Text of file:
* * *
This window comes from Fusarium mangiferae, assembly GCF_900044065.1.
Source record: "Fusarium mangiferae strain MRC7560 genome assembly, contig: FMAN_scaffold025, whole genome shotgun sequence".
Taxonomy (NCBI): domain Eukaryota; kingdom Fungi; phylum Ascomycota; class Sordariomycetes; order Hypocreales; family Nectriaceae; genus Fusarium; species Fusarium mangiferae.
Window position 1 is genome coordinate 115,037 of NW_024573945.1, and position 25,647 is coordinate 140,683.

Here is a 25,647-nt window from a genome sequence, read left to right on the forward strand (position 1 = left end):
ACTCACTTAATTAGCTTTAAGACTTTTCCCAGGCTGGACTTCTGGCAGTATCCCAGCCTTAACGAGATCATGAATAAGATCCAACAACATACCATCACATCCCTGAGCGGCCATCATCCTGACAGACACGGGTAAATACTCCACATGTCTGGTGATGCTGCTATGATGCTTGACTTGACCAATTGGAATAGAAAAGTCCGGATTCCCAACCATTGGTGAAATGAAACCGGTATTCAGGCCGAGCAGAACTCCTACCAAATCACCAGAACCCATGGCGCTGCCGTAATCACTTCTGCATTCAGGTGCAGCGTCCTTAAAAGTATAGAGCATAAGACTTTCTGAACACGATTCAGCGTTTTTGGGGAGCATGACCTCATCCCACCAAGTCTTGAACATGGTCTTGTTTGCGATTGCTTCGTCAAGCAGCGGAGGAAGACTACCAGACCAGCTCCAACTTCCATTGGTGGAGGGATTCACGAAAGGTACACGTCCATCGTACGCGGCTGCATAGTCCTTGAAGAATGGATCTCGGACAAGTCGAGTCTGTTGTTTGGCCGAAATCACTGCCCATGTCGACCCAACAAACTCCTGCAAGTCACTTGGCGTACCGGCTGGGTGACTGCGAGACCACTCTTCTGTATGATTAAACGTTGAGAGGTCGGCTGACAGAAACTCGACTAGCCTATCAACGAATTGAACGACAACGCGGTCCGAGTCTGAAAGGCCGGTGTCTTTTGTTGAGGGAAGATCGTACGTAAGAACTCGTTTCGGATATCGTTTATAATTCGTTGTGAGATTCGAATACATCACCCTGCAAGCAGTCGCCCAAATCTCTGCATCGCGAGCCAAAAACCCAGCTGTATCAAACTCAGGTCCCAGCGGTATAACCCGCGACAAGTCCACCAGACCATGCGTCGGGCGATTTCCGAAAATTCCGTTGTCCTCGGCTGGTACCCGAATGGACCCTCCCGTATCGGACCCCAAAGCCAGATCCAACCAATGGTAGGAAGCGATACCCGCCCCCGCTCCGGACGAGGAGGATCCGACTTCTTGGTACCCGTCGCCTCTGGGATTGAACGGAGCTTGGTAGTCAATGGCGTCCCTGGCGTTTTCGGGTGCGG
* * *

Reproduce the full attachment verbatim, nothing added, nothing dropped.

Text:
This window comes from Fusarium mangiferae, assembly GCF_900044065.1.
Source record: "Fusarium mangiferae strain MRC7560 genome assembly, contig: FMAN_scaffold025, whole genome shotgun sequence".
Taxonomy (NCBI): domain Eukaryota; kingdom Fungi; phylum Ascomycota; class Sordariomycetes; order Hypocreales; family Nectriaceae; genus Fusarium; species Fusarium mangiferae.
Window position 1 is genome coordinate 115,037 of NW_024573945.1, and position 25,647 is coordinate 140,683.

Here is a 25,647-nt window from a genome sequence, read left to right on the forward strand (position 1 = left end):
ACTCACTTAATTAGCTTTAAGACTTTTCCCAGGCTGGACTTCTGGCAGTATCCCAGCCTTAACGAGATCATGAATAAGATCCAACAACATACCATCACATCCCTGAGCGGCCATCATCCTGACAGACACGGGTAAATACTCCACATGTCTGGTGATGCTGCTATGATGCTTGACTTGACCAATTGGAATAGAAAAGTCCGGATTCCCAACCATTGGTGAAATGAAACCGGTATTCAGGCCGAGCAGAACTCCTACCAAATCACCAGAACCCATGGCGCTGCCGTAATCACTTCTGCATTCAGGTGCAGCGTCCTTAAAAGTATAGAGCATAAGACTTTCTGAACACGATTCAGCGTTTTTGGGGAGCATGACCTCATCCCACCAAGTCTTGAACATGGTCTTGTTTGCGATTGCTTCGTCAAGCAGCGGAGGAAGACTACCAGACCAGCTCCAACTTCCATTGGTGGAGGGATTCACGAAAGGTACACGTCCATCGTACGCGGCTGCATAGTCCTTGAAGAATGGATCTCGGACAAGTCGAGTCTGTTGTTTGGCCGAAATCACTGCCCATGTCGACCCAACAAACTCCTGCAAGTCACTTGGCGTACCGGCTGGGTGACTGCGAGACCACTCTTCTGTATGATTAAACGTTGAGAGGTCGGCTGACAGAAACTCGACTAGCCTATCAACGAATTGAACGACAACGCGGTCCGAGTCTGAAAGGCCGGTGTCTTTTGTTGAGGGAAGATCGTACGTAAGAACTCGTTTCGGATATCGTTTATAATTCGTTGTGAGATTCGAATACATCACCCTGCAAGCAGTCGCCCAAATCTCTGCATCGCGAGCCAAAAACCCAGCTGTATCAAACTCAGGTCCCAGCGGTATAACCCGCGACAAGTCCACCAGACCATGCGTCGGGCGATTTCCGAAAATTCCGTTGTCCTCGGCTGGTACCCGAATGGACCCTCCCGTATCGGACCCCAAAGCCAGATCCAACCAATGGTAGGAAGCGATACCCGCCCCCGCTCCGGACGAGGAGGATCCGACTTCTTGGTACCCGTCGCCTCTGGGATTGAACGGAGCTTGGTAGTCAATGGCGTCCCTGGCGTTTTCGGGTGCGG